This in turn also helps build brand awareness amongst different segments, thereby adding more value to your brand.

Marketing Your Promotions

 Another method to successfully drive sales for your business is through varied sales promotions. Market your different sales promotions, like coupons, discounts, rebates or give-aways to attract a segment of price-driven and budget conscious customers. Marketing is a great tool to let potential customers know about the various offers and promotions being offered by your business.

These promotions will not only help new customers get acquainted with the brand, but will also help your business, by giving it a chance to offer high quality products or services and potentially convert them. This will help your business in generating a higher customer lifetime value. This is a great method for both new as well as existing companies to not only build brand awareness but also generate quick profits.

 

Create and Integrated Marketing Mix

A culmination of traditional advertising through broadcast, print and digital media should help you build and effective Integrated Marketing Communication Mix for your brand. The increase in the use of the internet and other social media platforms over the last decade will help small businesses in integrating a variety of promotional tools into their messaging through a relatively inexpensive method.

Digital Marketing is one of the most inexpensive and quantifiable marketing mediums available in present times. Social media campaigns, SMS broadcasting, emailers and banner ads are some of the most common ways of marketing or advertising your brand on a digital platform. The reach and engagement of these platforms is also large, and can be measured easily. This helps your understand whether the messaging and communication you are using for your brand is effective or not.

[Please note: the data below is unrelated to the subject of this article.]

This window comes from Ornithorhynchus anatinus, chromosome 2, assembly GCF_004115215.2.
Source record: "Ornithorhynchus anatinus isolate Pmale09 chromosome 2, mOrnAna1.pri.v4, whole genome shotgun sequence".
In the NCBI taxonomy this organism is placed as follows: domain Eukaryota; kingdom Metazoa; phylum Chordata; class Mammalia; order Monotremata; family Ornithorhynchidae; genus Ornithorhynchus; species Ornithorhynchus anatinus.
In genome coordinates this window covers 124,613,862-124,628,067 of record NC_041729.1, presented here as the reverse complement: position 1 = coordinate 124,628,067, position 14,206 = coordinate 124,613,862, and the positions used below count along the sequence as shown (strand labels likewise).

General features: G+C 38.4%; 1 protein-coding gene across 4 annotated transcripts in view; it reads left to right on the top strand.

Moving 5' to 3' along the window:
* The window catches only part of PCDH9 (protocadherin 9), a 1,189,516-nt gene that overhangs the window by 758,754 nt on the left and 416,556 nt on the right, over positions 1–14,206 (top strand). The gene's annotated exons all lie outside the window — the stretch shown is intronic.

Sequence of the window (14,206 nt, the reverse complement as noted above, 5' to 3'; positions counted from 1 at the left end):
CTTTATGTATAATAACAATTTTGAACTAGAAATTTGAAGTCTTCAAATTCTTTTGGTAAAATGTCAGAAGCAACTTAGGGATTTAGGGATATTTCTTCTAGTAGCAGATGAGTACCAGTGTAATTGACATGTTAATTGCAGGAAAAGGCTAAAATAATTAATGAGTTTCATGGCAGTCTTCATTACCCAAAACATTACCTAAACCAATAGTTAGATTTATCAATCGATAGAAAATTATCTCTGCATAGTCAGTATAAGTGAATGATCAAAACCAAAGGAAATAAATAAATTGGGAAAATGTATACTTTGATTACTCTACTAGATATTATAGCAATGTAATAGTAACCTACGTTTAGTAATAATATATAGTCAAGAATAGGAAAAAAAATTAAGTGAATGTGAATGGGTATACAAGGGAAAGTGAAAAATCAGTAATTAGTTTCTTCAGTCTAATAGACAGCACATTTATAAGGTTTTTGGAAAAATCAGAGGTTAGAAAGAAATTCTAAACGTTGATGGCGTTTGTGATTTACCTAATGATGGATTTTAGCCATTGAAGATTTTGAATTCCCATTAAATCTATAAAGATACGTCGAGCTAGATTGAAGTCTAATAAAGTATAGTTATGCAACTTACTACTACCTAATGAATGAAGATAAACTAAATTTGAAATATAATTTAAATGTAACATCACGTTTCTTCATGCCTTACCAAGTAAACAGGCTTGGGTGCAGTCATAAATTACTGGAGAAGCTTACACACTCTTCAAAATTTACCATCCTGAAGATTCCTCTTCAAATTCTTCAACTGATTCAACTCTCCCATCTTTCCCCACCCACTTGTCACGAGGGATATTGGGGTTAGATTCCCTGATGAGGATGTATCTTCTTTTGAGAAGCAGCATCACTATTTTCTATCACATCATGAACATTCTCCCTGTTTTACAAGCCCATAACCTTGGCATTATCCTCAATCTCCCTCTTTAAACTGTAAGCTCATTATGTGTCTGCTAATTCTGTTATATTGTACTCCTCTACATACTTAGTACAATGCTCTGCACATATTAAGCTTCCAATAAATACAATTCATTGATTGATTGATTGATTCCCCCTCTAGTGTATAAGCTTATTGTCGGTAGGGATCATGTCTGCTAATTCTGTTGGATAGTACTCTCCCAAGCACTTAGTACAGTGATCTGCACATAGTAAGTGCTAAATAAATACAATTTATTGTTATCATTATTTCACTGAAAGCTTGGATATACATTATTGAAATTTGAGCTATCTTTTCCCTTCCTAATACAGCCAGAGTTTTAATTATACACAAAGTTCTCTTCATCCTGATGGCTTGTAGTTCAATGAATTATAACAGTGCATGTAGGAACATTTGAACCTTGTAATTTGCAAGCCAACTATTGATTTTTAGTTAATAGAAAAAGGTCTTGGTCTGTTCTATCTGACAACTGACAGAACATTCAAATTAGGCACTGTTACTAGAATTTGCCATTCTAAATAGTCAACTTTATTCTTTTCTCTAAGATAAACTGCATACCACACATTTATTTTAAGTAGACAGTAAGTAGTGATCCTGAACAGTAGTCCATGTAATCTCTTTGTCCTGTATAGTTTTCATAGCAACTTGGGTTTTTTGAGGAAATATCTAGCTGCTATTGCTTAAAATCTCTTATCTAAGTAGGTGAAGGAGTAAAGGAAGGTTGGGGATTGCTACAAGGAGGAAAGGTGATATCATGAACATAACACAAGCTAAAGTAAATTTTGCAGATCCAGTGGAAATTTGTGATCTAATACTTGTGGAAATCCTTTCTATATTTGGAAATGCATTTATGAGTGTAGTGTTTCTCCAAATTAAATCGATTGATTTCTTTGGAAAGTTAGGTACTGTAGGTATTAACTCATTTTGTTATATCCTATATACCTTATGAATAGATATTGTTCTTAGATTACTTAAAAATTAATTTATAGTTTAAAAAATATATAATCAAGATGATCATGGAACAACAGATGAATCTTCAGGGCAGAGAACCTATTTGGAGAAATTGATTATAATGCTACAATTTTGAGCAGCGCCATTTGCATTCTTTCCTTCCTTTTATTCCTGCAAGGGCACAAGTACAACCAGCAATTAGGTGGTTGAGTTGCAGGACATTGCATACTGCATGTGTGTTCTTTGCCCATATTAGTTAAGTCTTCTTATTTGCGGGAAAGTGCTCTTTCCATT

A healthy mix of the above three should help you in generating sales, and also any long-term goals that you have set for the organisation.

 

To know more about how you can work to keep your business sustainable and healthy, stay tuned for our exclusive Business Health Check-up Guide, which will you the opportunity as a business owner to identify any improvements or opportunities that you must make to keep your business healthy. It will also help you understand how your business is performing in comparison to the industry.

 For any other queries regarding your business, feel free to get in touch with us my emailing us at info@jzr.co.nz or call us on +64-9-972-2236

Written by Rowain Pereira

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Ways To Boost Your Mental Wellbeing at Work

Ways To Boost Your Mental Wellbeing at Work

The resurgence of COVID-19 and the strain it has caused on the economy can seem intimidating to a lot of small business owners who are currently struggling to stay afloat. If you’re a business owner or  manager, there’s a lot you can do individually to support your office staff and maintain a positive and healthy work environment to keep motivation levels up, thereby ensuring that your business can not only sustain itself during such a period, but even be profitable. Research has indicated that ‘happy’ employees are more likely to be productive, efficient and determined. It is also shown that employees who believe that their employers care about them, have been shown to be more engaged at work.

As part of our vision to help New Zealand’s small businesses, we are outlining a few ways for you as a business owner to help build a supportive work environment during these times and thereby boosting your employee’s mental well-being:

  1. Pick-up the perks: Its always prudent to maintain a healthy work-life balance, and hence a good incentive would be to offer your employees regular health benefits such as a monthly massage, a gym membership, or even counselling sessions. This will not only ensure that your employees are healthy, but also happy and more engaged. It’s important to note here that you’ll have to pay fringe benefit tax on any non-cash benefits to staff unless it meets of the exemptions such as being provided on site or falling under the $300 per employee/ per quarter exemption. If you’d like more information on FBT, feel free to reach out to us.